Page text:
Not everyone approaching the end of life has pain, but if you do, your doctor or nurse will assess the pain and decide on a suitable drug and the correct dose to manage it.
They'll ask you (or your family or carers, if you're not able to communicate) questions about the pain.
These might include:
- where the pain is located
- when it started
- the effect it's having on you – for example, whether it's stopping you sleeping
The doctor or nurse will sometimes ask the palliative care team to advise them. Pain-relieving drugs are available at home and in hospitals, hospices and care homes.
Your doctor or nurse will use the weakest painkiller available that keeps you free from pain.
In order of strength (starting with the weakest) there are:
- non-opioid painkillers, such as paracetamol
- mild opioids, such as codeine
- strong opioids, such as morphine
An opioid is a chemical that works by binding to special opioid receptors in the body (found mostly in the central nervous system and gut), which reduces the pain we feel.
How are medicines given?
You'll usually be given drugs in the least invasive way possible. This means they'll be given in a way that causes the least amount of discomfort, pain or distress.
The first step is to take them by mouth (orally). If this is not possible – for example, if you're vomiting or cannot swallow – painkillers can be given:
- through an injection under the skin (subcutaneous)
- through an injection into the muscle (intramuscular)
- directly into a vein (intravenous)
Sometimes a small battery-operated pump called a syringe driver is used to give medicine continuously under the skin for a period of time, such as 24 hours.
You might be offered a syringe driver if you cannot take medicine by mouth – for example, if you're being sick or have difficulty swallowing.
There are also some strong painkillers that can be given through a patch on the skin.
Sometimes supplementary (adjuvant) painkillers are used alongside non-opioid and opioid painkillers.
Adjuvants include medicines designed for other conditions, such as epilepsy, but work well with certain types of pain, such as nerve pain.
Some drugs can have side effects, such as making you feel drowsy or sick.
Talk to your doctor, nurse or palliative care team, who can help with managing these side effects.
Describing your pain
Macmillan Cancer Support has useful information on describing your pain.
This can help your doctor or nurse understand the kind of pain you're feeling and work out the best way of treating it.
The information is written for people who have cancer, but is relevant for anybody who's experiencing pain.
Nausea and vomiting
Your condition or medicine may make you feel sick or vomit. There's anti-sickness medicine you can take, so talk to your doctor or nurse if you're feeling sick or being sick.
It may also help to:
- try eating small amounts often, rather than trying to eat large meals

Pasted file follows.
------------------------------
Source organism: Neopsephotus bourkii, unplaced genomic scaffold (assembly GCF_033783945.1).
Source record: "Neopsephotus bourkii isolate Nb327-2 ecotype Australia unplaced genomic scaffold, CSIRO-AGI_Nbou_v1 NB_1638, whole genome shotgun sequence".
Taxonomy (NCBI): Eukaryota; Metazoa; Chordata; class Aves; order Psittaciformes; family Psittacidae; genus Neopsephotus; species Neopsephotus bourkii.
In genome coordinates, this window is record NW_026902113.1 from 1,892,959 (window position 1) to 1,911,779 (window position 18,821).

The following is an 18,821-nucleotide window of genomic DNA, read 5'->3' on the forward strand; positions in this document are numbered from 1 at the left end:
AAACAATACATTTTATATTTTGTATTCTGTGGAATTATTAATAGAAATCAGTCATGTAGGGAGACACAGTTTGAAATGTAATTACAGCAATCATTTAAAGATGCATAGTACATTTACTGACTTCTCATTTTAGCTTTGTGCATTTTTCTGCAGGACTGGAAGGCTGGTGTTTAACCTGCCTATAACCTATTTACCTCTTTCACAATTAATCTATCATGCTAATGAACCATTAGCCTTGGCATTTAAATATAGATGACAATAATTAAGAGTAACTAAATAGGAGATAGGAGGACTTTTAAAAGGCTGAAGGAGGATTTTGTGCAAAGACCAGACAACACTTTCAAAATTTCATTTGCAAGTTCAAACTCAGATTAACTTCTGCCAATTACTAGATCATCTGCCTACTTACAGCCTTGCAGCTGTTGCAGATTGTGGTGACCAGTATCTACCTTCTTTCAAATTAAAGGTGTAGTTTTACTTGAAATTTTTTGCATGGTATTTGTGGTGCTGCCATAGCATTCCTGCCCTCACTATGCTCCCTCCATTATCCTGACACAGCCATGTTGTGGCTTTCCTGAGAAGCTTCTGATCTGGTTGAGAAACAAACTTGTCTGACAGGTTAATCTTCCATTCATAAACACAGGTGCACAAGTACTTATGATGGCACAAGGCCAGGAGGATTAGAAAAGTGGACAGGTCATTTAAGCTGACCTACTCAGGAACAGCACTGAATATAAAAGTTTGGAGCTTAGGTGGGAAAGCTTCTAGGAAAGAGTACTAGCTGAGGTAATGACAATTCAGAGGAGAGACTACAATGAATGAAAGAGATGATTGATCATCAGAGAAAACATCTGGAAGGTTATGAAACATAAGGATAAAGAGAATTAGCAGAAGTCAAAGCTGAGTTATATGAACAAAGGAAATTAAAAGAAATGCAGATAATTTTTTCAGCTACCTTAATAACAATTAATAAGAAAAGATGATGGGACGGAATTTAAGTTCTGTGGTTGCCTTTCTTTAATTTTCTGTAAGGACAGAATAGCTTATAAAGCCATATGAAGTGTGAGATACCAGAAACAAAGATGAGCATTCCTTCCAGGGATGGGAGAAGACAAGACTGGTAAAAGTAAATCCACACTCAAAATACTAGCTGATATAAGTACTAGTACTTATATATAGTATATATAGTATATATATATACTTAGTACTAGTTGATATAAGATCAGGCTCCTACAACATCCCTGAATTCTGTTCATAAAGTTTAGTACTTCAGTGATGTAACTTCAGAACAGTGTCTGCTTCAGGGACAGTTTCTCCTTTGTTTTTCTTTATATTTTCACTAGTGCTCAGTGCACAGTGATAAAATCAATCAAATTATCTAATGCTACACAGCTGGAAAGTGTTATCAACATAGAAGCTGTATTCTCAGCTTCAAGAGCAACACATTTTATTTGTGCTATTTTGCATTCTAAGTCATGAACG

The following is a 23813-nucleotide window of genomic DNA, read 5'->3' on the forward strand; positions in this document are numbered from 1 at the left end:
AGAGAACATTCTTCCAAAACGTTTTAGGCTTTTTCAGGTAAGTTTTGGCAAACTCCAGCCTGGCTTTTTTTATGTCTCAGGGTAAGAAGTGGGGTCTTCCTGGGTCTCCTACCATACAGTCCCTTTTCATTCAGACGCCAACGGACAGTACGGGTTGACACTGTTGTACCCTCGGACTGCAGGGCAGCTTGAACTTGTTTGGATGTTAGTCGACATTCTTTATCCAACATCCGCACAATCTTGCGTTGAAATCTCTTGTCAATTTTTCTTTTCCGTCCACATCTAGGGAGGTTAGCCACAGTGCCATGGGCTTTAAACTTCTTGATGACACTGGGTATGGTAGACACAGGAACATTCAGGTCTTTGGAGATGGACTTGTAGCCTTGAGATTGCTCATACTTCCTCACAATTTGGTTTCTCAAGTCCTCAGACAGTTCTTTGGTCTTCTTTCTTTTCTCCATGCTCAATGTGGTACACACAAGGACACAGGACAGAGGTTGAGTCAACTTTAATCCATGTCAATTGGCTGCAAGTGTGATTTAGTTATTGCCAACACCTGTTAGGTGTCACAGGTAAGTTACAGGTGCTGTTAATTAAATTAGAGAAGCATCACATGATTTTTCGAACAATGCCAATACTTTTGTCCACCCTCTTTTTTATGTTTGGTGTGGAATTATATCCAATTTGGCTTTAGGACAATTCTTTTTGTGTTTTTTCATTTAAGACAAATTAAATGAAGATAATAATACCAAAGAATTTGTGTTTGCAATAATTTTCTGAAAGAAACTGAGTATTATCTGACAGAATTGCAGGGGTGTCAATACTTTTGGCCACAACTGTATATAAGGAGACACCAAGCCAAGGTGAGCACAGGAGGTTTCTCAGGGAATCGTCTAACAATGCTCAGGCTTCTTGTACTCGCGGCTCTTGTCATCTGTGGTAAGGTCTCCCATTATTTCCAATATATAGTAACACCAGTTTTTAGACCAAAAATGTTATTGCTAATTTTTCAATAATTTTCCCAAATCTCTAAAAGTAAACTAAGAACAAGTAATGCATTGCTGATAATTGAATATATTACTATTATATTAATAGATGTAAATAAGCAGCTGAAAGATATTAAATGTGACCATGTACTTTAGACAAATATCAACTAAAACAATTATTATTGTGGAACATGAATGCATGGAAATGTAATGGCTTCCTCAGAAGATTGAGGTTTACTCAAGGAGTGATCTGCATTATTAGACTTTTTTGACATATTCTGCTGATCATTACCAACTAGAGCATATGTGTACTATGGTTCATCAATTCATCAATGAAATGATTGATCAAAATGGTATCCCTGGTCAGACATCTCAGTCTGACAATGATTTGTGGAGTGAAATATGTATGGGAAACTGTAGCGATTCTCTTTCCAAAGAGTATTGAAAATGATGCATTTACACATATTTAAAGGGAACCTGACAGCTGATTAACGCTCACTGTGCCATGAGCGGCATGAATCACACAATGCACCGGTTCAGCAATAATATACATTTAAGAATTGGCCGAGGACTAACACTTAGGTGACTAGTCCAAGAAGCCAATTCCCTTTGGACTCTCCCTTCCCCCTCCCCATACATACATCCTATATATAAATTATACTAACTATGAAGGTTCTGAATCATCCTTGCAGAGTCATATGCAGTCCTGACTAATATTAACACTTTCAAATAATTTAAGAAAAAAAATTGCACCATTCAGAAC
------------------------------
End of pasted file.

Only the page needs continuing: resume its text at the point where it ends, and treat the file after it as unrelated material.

- try eating dry carbohydrate foods, such as toast or crackers
- Some people find that ginger helps, such as ginger tea (you can buy ginger tea, or make it by adding peeled, fresh ginger root to hot water), stem ginger, ginger beer, or ginger added to food.
Constipation can be a side effect of some medicines, and can also happen if you're not eating and drinking as much as usual.
Your doctor can prescribe laxative medicine to help with this, so tell your doctor or nurse if you're suffering from constipation.
If you're able to, you can try to help yourself by:
- eating high-fibre foods, such as brown rice, wholewheat pasta and bread, and fruit and vegetables
- drinking as much fluid as you can
Loss of appetite
You may not feel like eating much, and this could be because of your condition or medicines you're taking.
Try to eat small amounts. It might be helpful to have snacks nearby so you can graze, rather than having full meals.
As you near the end of life, your body may not be able to digest food as well as it has in the past.
At this stage, do not force yourself to eat if you do not want to. "Little and often of whatever you fancy" can be the best approach to take.
Your doctor or nurse can discuss your appetite with you, and talk about how much you should be trying to eat.
This information can be helpful for your family and carers, too, as they may be worried if they feel you're not eating enough.
If your partner, friends or carers want to find out about caring for someone, they can read the Care and support guide.
Other methods of managing symptoms
There are ways of managing pain and other symptoms without using drugs. These include physiotherapy and complementary therapy.
Physiotherapy, or physio, uses physical methods such as exercise and manipulation to promote healing and wellbeing. It can also teach you exercises that help you cope with breathlessness.
Some people find complementary therapy, such as massage or reflexology, can help them feel more relaxed. Many hospices offer complementary therapies.
You can talk to your doctor or nurse about the kinds of treatments to help your symptoms that might be available to you. Always tell your doctor or nurse if you're using any complementary therapies.
Other people's experiences and help for carers
healthtalk.org has videos and written interviews of people talking about their experience of pain and pain control in end of life care.
Marie Curie has information on:
- helping someone take their medicine
- syringe drivers
- helping someone relax
- help and support at the end of life
The National Institute for Health and Care Excellence (NICE) has produced guidance for the care of dying adults in the last days of life.
It covers how to manage common symptoms, and dignity and respect for the dying person and their relatives and carers.
The Dying Matters website offers leaflets on:
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